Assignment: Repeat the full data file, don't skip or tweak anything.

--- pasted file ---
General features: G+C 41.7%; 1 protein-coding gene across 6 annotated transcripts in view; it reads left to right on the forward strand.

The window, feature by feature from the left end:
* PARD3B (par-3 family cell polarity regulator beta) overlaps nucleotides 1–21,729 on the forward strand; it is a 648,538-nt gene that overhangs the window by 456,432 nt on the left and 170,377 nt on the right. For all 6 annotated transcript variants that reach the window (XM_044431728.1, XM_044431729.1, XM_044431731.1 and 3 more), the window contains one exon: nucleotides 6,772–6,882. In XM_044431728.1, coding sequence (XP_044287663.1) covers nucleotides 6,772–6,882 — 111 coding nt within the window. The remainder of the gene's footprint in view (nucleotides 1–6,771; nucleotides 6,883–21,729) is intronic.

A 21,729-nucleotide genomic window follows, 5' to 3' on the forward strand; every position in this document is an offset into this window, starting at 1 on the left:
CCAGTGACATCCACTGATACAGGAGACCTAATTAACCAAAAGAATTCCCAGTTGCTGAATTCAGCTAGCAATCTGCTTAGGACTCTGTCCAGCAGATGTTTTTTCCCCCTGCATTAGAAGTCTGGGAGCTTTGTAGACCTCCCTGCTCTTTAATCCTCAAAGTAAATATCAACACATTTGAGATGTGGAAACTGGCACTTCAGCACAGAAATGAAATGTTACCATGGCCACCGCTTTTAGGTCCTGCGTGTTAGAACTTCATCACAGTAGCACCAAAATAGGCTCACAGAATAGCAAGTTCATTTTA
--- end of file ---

General features: G+C 41.7%; 1 protein-coding gene across 6 annotated transcripts in view; it reads left to right on the forward strand.

The window, feature by feature from the left end:
* PARD3B (par-3 family cell polarity regulator beta) overlaps nucleotides 1–21,729 on the forward strand; it is a 648,538-nt gene that overhangs the window by 456,432 nt on the left and 170,377 nt on the right. For all 6 annotated transcript variants that reach the window (XM_044431728.1, XM_044431729.1, XM_044431731.1 and 3 more), the window contains one exon: nucleotides 6,772–6,882. In XM_044431728.1, coding sequence (XP_044287663.1) covers nucleotides 6,772–6,882 — 111 coding nt within the window. The remainder of the gene's footprint in view (nucleotides 1–6,771; nucleotides 6,883–21,729) is intronic.

A 21,729-nucleotide genomic window follows, 5' to 3' on the forward strand; every position in this document is an offset into this window, starting at 1 on the left:
CCAGTGACATCCACTGATACAGGAGACCTAATTAACCAAAAGAATTCCCAGTTGCTGAATTCAGCTAGCAATCTGCTTAGGACTCTGTCCAGCAGATGTTTTTTCCCCCTGCATTAGAAGTCTGGGAGCTTTGTAGACCTCCCTGCTCTTTAATCCTCAAAGTAAATATCAACACATTTGAGATGTGGAAACTGGCACTTCAGCACAGAAATGAAATGTTACCATGGCCACCGCTTTTAGGTCCTGCGTGTTAGAACTTCATCACAGTAGCACCAAAATAGGCTCACAGAATAGCAAGTTCATTTTA